Prostate Cancer UK Senior Specialist Nurse Emma Craske speaks with HEQ about the diagnosis and treatment of prostate cancer.
Founded in 1996 as the Prostate Cancer Charity, before merging with Prostate Action UK in 2012, Prostate Cancer UK was the UK’s first national organisation focusing on prostate cancer. In the last 20 years, the charity has invested more then £66m in research; and it continues to provide support for men with the disease and their families, as well as raising awareness of prostate cancer and campaigning to improve patient care. Emma Craske, Senior Specialist Nurse at Prostate Cancer UK, speaks with HEQ about prostate cancer care, treatment and innovation in the sector.
How common is prostate cancer in the UK? What treatments are indicated?
More than 11,500 men die from prostate cancer in the UK each year: it is the most common cancer in men; and it is the most commonly diagnosed of all cancers in the UK. One in eight men across the general population of the UK will be diagnosed with prostate cancer; that figure rises to one in four for black men. There is research being conducted to try and determine why prostate cancer is more prevalent in black men, but we do not yet have a complete answer – prostate cancer is quite complex, but there is a growing body of work examining the various mutations and the science is moving ahead.
Not every man who is diagnosed with prostate cancer will need treatment. Some slow-growing, low-risk prostate cancers do not need to be treated immediately, so they are observed; then, if the nature of the cancer changes, those men can be offered potentially curative treatments. This process is called active surveillance. In patients who do need treatment, the type of therapy offered will depend on where the cancer is: some men will need to have surgery to remove the prostate; some men will have hormone therapy and radiotherapy. There are newer treatments available called focal therapies: these are for men whose cancer is contained in the prostate; rather than treating the whole prostate, they treat targeted spots of cancer. High-intensity frequency ultrasound (HIFU) kills cancer cells by directing heat at them, while cryotherapy freezes spots of cancer within the prostate. In cases of metastatic prostate cancer, where the cancer has spread further afield, patients may need systemic treatments which can treat the cancer wherever it is in the body – this may entail longer-term hormone therapy and possibly some chemotherapy.
These days, there are a whole sequence of potential treatments which could be considered for men with advanced prostate cancer.
Is early diagnosis a significant factor in the treatment of prostate cancer? Should screening be more widely available?
Prostate cancer which is caught and treated early is potentially very curable. We tend to talk about clinically significant cancers, which refers to cancers which actively need to be treated; and the earlier a clinically significant cancer can be caught, the better the chance for capturing it and getting rid of that cancer completely.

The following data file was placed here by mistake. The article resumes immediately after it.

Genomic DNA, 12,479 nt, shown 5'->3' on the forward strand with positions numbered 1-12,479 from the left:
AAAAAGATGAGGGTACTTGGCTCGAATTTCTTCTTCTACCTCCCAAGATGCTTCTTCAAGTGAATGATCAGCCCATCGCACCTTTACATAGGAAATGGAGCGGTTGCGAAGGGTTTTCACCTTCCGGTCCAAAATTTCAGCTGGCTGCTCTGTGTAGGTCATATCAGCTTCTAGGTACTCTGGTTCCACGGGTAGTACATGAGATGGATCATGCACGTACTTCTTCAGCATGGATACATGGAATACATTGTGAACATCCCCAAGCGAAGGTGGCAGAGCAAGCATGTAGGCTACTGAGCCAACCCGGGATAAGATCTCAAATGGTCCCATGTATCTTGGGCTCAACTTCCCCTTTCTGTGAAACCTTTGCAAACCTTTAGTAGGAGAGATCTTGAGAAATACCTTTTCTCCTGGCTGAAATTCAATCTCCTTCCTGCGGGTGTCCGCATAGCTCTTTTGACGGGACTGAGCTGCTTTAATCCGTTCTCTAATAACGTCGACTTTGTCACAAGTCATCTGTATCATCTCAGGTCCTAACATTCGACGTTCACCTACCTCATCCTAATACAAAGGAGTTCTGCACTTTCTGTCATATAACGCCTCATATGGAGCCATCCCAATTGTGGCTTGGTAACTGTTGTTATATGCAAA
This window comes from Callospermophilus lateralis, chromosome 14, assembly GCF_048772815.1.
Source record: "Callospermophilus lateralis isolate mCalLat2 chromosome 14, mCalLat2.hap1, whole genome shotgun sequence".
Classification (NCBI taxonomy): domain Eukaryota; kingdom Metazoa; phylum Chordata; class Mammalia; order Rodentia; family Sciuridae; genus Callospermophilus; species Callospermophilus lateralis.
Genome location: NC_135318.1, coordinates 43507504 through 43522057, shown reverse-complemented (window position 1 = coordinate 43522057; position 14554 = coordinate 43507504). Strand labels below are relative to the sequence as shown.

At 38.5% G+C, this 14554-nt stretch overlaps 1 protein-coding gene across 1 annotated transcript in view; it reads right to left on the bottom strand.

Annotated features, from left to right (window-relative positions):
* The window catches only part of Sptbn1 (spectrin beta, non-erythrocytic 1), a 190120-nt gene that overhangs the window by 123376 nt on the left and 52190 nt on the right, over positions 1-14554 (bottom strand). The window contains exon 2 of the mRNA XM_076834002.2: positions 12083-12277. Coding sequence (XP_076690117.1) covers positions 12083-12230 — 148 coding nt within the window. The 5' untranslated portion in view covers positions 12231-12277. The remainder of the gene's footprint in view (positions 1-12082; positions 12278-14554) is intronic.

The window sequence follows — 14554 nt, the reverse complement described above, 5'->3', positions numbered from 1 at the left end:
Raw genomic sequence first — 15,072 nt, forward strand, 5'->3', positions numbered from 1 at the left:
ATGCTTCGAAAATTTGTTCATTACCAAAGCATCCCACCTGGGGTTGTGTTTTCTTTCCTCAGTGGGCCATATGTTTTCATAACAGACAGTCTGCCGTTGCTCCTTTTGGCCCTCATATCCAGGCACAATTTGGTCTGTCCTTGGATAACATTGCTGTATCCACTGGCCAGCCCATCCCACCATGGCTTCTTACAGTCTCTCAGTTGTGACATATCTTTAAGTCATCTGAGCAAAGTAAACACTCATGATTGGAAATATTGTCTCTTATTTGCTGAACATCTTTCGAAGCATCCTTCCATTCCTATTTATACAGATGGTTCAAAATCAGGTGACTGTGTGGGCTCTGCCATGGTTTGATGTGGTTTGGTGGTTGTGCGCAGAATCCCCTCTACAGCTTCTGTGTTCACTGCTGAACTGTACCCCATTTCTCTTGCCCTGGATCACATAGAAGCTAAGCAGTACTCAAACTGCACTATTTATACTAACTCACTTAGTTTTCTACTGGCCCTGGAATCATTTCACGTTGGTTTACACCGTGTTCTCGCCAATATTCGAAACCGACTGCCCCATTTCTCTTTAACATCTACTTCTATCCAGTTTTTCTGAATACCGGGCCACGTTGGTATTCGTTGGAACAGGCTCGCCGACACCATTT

There is no prostate cancer screening programme at the moment in the UK. Currently, the best first test that we have is the prostate-specific antigen (PSA) blood test. PSA is a protein expressed by normal prostate cells, and if a blood test shows a rise in PSA all it indicates is that a man may have a prostate problem – it doesn’t tell you what that problem is, but it is a trigger for more specific clinical investigations. The majority of men who have raised PSA levels are not found to have prostate cancer, while there are a smaller number of men whose PSA levels will not go up even if they do have prostate cancer, so the PSA test is not felt to be good enough for a screening programme.
The risk of prostate cancer increases with age. In the UK there is a pragmatic approach, whereby any man over the age of 50 or any man over the age of 45 who is in a high-risk group – black men and men with a family history of prostate cancer – is entitled to have a PSA test once they have had a chat with their GP to understand the limitations of the test. If a man were interested in being tested, he would first have a chat with his GP: it is likely that the GP would perform a PSA test; and they may also do a digital rectal examination. By inserting a finger into the rectum, they can sweep the back part of the prostate, both to get an idea of any changes in size but also to see if there are any obvious lumps or bumps or changes in texture. If anything abnormal is there, that would also trigger an appointment at the hospital.
There was a trial conducted at Imperial College London investigating the relative benefits of a fast MRI scan in prostate cancer screening and examining whether that could be used to develop a screening programme similar to women having mammograms to screen for breast cancer. This study, Prostagram, showed that having these MRI scans picks up more significant prostate cancer. The initial study had just over 400 subjects and they are looking to do a much bigger trial with around 20,000 men to determine whether this option would potentially be feasible in the future as a screening programme, but that research will be dependent on their getting additional funding. There is hope out there – a lot of research is going on internationally to try and find something good enough to implement into a proper screening programme.
What are the key risk factors? What preventive or protective measures can be taken to lessen the risk of the disease?